September 8, 2006 9:28 AM PDT

When in Rome, you might be tracked

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Rome might not have been built in a day, but it was mapped in three dimensions.

That is, when Romans had their cell phones turned on. Telecom Italia, Italy's main telephone operator, has partnered with the Massachusetts Institute of Technology on a real-time mapping system that tracks how people move in urban spaces.

Real Time Rome debuted on Friday at the Venice Biennale, the canal-laden city's biennial exhibition of fine arts and, in recent years, technology projects related to urban studies.

Explorers of the Real Time Rome exhibit will encounter large, colorful wall projections that, at first glance, might look more like stills of a funky computer screensaver than a map. When they look closer, they'll find that lines and spots of bright color represent heavily trafficked routes and popular neighborhoods throughout the city.

Real-time mapping in Rome

The MIT technology, based in part on the Geographic Information System, maps real-time data gathered from mobile operators and transportation authorities to create a bigger, location- and population-based picture.

Carlo Ratti, the director of MIT's newly formed Senseable City Laboratory, which is running Real Time Rome and a similar Wi-Fi-based project on MIT's campus, says the maps give insight into a city's popular hangouts and traffic flows--data that architects and city planners crave.

Real Time Rome is also being used to figure out how tourists in Rome move throughout the city and can show where spikes in the volume of calls happen. One sample image from the project, for example, shows spiked cell phone usage around Olympic Stadium in Rome and the Vatican during Madonna's infamous on-the-cross appearance last month. Another shows Rome's population movement around the time of Italy's World Cup win.

"You can see where people are, where you can go and get a drink," Ratti said in an interview with MIT's Technology Review magazine in May. "Maybe you can also see tourists and the concentration of different nationalities in the city."

But equipped with this technology, could your ex be able to track you down on your next date?

According to a statement from the Senseable City Lab, information on individual cell phone users' locations are kept anonymous.

Ratti says the monitoring technology presents a "dream scenario" for urban developers and emergency relief agencies alike. "Something like Katrina would never have happened if you had such a system...You could identify where people were after a disaster (if their cell phones were working) and actually go and help them," he told the Technology Review.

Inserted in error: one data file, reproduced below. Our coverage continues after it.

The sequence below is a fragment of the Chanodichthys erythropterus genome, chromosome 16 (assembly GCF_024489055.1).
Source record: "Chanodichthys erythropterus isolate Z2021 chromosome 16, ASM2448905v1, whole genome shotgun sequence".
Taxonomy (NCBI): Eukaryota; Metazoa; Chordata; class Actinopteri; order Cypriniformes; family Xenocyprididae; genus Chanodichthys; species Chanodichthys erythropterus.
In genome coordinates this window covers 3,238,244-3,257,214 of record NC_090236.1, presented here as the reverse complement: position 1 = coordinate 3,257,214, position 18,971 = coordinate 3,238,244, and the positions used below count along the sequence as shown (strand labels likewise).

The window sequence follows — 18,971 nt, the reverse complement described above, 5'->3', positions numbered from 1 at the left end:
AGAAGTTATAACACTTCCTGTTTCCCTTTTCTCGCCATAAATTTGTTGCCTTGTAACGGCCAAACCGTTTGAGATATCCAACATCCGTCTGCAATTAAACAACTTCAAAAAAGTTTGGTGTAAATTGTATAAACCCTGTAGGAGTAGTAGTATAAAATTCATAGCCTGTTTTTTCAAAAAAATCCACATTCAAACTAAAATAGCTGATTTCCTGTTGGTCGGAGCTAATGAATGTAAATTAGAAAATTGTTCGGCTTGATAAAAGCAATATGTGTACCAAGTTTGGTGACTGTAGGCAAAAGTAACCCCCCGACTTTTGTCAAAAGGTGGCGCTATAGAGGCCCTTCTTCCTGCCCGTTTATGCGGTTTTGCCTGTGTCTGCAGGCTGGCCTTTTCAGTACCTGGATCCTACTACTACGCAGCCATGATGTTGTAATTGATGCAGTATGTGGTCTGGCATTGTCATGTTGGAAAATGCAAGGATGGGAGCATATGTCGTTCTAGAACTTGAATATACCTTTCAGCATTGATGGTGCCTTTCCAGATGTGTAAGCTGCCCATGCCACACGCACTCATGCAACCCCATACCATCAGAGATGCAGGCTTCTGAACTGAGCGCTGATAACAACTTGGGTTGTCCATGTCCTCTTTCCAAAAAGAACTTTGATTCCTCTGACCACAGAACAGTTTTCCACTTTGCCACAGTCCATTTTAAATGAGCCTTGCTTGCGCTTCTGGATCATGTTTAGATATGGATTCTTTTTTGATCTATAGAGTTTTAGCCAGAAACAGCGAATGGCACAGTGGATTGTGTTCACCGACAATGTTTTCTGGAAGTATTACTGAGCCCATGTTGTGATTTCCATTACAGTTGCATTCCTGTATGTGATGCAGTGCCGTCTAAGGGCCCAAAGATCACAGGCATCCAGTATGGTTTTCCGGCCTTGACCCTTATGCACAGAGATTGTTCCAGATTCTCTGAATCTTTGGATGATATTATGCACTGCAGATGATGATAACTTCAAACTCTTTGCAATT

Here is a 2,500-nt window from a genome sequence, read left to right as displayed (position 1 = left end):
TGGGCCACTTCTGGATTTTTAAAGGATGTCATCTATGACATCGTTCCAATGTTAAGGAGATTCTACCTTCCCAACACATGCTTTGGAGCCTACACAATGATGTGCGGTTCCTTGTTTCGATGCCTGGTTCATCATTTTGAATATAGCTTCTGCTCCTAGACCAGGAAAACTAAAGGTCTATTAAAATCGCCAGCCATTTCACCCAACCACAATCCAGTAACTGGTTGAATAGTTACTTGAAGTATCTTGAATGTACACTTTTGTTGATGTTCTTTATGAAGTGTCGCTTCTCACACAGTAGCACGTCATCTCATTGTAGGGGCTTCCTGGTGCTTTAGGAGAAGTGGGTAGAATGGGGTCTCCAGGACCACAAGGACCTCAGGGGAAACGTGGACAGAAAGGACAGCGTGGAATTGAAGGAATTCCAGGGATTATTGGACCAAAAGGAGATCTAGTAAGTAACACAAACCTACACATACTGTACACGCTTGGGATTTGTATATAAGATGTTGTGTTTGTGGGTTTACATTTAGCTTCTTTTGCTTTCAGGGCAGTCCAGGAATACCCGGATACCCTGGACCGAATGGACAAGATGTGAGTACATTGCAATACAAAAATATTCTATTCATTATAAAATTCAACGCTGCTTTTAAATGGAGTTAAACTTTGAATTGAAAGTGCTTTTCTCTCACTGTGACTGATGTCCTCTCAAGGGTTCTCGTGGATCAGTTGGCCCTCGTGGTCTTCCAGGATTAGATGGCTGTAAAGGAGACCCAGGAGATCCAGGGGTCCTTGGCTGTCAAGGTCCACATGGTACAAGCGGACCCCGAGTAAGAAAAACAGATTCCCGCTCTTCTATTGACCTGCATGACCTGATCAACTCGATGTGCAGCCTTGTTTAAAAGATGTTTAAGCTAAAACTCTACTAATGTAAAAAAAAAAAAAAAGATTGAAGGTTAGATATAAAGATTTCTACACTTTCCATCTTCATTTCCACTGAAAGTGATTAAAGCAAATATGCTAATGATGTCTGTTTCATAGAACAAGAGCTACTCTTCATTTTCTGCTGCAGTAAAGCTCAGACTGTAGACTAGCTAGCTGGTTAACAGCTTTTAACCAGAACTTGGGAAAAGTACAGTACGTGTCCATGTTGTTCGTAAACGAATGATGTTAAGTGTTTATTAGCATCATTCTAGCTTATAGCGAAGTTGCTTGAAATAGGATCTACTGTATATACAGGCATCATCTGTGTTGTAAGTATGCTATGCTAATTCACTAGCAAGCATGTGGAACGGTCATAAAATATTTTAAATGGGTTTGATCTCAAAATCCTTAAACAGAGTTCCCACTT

"We already have many cities onboard, including Florence and Rome in Italy, and Zaragoza in Spain," he said in a Thursday interview with CNET News.com. "Negotiations are under way with several others."

MIT researchers last year worked on a similar cell phone-based mapping project in Graz, Austria.

Real Time Rome is featured in the 10th International Architecture Exhibition of the Venice Biennale through Nov. 19.

See more CNET content tagged:
Italy, city, Real-Time, cell phone, transportation

2 comments

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Realtime tracking / location privacy ...
Tracking someone's every move with 5 minutes interval produces 105120 records per year.
If the data is recorded in differential mode X and Y coordinates can fit in 16 bit values, with once per hour/day absolute value.
That means your every move can be stored in less than 0.5 Meg per year, uncompressed. At the current storage cost, this is
0.025 cent / year.
With such low costs, you can bet your data is stored, and not only to produce art.

Maybe you should seriously think about going to the next Republican Convention, and don't forget your cell phone !
Posted by My-Self (242 comments )
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Very simple solution...
A very simple solution...turn your cell phone off. If it's turned off, then they can't track you. Carry a pager and call them back, using your cell phone of course. :)
Posted by Maelstorm (130 comments )
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